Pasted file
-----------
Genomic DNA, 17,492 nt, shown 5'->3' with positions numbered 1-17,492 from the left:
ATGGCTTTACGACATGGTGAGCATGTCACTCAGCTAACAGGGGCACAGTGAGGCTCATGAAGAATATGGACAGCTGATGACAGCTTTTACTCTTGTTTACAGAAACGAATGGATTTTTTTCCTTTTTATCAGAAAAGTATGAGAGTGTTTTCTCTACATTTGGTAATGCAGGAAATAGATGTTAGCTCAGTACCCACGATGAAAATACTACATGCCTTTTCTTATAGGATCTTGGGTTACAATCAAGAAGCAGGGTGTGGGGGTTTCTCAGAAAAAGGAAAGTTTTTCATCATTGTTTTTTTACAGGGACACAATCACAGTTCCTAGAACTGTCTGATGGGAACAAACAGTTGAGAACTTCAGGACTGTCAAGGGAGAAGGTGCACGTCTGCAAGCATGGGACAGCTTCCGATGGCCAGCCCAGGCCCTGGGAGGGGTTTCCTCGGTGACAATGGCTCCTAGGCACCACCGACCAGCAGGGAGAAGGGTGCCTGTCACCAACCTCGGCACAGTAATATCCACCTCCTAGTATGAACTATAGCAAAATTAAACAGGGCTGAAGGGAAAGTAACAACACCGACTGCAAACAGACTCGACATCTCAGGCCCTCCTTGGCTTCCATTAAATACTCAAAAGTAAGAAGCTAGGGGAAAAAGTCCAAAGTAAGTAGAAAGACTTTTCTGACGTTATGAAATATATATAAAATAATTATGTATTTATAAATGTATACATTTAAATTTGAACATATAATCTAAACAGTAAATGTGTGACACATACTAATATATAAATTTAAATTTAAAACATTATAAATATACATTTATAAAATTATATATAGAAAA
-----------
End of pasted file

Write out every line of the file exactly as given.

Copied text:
Genomic DNA, 17,492 nt, shown 5'->3' with positions numbered 1-17,492 from the left:
ATGGCTTTACGACATGGTGAGCATGTCACTCAGCTAACAGGGGCACAGTGAGGCTCATGAAGAATATGGACAGCTGATGACAGCTTTTACTCTTGTTTACAGAAACGAATGGATTTTTTTCCTTTTTATCAGAAAAGTATGAGAGTGTTTTCTCTACATTTGGTAATGCAGGAAATAGATGTTAGCTCAGTACCCACGATGAAAATACTACATGCCTTTTCTTATAGGATCTTGGGTTACAATCAAGAAGCAGGGTGTGGGGGTTTCTCAGAAAAAGGAAAGTTTTTCATCATTGTTTTTTTACAGGGACACAATCACAGTTCCTAGAACTGTCTGATGGGAACAAACAGTTGAGAACTTCAGGACTGTCAAGGGAGAAGGTGCACGTCTGCAAGCATGGGACAGCTTCCGATGGCCAGCCCAGGCCCTGGGAGGGGTTTCCTCGGTGACAATGGCTCCTAGGCACCACCGACCAGCAGGGAGAAGGGTGCCTGTCACCAACCTCGGCACAGTAATATCCACCTCCTAGTATGAACTATAGCAAAATTAAACAGGGCTGAAGGGAAAGTAACAACACCGACTGCAAACAGACTCGACATCTCAGGCCCTCCTTGGCTTCCATTAAATACTCAAAAGTAAGAAGCTAGGGGAAAAAGTCCAAAGTAAGTAGAAAGACTTTTCTGACGTTATGAAATATATATAAAATAATTATGTATTTATAAATGTATACATTTAAATTTGAACATATAATCTAAACAGTAAATGTGTGACACATACTAATATATAAATTTAAATTTAAAACATTATAAATATACATTTATAAAATTATATATAGAAAA